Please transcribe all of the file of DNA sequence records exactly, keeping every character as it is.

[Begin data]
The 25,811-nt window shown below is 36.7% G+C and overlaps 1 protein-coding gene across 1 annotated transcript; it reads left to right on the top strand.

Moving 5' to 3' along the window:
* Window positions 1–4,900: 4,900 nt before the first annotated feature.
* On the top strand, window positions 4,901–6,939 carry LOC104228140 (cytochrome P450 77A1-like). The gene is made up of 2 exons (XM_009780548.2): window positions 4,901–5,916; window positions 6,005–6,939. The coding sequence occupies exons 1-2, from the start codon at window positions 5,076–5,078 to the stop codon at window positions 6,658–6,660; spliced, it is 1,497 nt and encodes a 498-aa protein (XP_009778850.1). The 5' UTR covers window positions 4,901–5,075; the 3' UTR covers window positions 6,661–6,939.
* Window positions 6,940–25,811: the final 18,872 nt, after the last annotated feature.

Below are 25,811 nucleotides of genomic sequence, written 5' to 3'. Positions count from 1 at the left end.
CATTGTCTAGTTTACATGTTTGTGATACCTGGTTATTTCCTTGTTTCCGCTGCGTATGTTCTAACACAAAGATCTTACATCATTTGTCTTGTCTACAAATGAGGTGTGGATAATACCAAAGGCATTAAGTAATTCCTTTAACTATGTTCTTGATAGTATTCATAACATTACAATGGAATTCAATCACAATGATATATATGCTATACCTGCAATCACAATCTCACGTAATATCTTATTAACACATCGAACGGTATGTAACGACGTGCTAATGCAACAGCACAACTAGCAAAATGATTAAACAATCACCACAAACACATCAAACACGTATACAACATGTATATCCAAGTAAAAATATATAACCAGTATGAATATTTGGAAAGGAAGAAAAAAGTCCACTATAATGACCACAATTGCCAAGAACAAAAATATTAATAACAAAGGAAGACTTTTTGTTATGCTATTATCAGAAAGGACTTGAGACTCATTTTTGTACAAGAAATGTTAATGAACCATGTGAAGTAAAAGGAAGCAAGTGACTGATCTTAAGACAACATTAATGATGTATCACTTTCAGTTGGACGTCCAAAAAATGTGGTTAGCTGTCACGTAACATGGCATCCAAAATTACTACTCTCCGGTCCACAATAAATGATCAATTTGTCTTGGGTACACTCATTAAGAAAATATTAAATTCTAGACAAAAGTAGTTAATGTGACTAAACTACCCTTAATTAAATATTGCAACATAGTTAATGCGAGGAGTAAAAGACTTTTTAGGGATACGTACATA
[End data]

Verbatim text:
The 25,811-nt window shown below is 36.7% G+C and overlaps 1 protein-coding gene across 1 annotated transcript; it reads left to right on the top strand.

Moving 5' to 3' along the window:
* Window positions 1–4,900: 4,900 nt before the first annotated feature.
* On the top strand, window positions 4,901–6,939 carry LOC104228140 (cytochrome P450 77A1-like). The gene is made up of 2 exons (XM_009780548.2): window positions 4,901–5,916; window positions 6,005–6,939. The coding sequence occupies exons 1-2, from the start codon at window positions 5,076–5,078 to the stop codon at window positions 6,658–6,660; spliced, it is 1,497 nt and encodes a 498-aa protein (XP_009778850.1). The 5' UTR covers window positions 4,901–5,075; the 3' UTR covers window positions 6,661–6,939.
* Window positions 6,940–25,811: the final 18,872 nt, after the last annotated feature.

Below are 25,811 nucleotides of genomic sequence, written 5' to 3'. Positions count from 1 at the left end.
CATTGTCTAGTTTACATGTTTGTGATACCTGGTTATTTCCTTGTTTCCGCTGCGTATGTTCTAACACAAAGATCTTACATCATTTGTCTTGTCTACAAATGAGGTGTGGATAATACCAAAGGCATTAAGTAATTCCTTTAACTATGTTCTTGATAGTATTCATAACATTACAATGGAATTCAATCACAATGATATATATGCTATACCTGCAATCACAATCTCACGTAATATCTTATTAACACATCGAACGGTATGTAACGACGTGCTAATGCAACAGCACAACTAGCAAAATGATTAAACAATCACCACAAACACATCAAACACGTATACAACATGTATATCCAAGTAAAAATATATAACCAGTATGAATATTTGGAAAGGAAGAAAAAAGTCCACTATAATGACCACAATTGCCAAGAACAAAAATATTAATAACAAAGGAAGACTTTTTGTTATGCTATTATCAGAAAGGACTTGAGACTCATTTTTGTACAAGAAATGTTAATGAACCATGTGAAGTAAAAGGAAGCAAGTGACTGATCTTAAGACAACATTAATGATGTATCACTTTCAGTTGGACGTCCAAAAAATGTGGTTAGCTGTCACGTAACATGGCATCCAAAATTACTACTCTCCGGTCCACAATAAATGATCAATTTGTCTTGGGTACACTCATTAAGAAAATATTAAATTCTAGACAAAAGTAGTTAATGTGACTAAACTACCCTTAATTAAATATTGCAACATAGTTAATGCGAGGAGTAAAAGACTTTTTAGGGATACGTACATA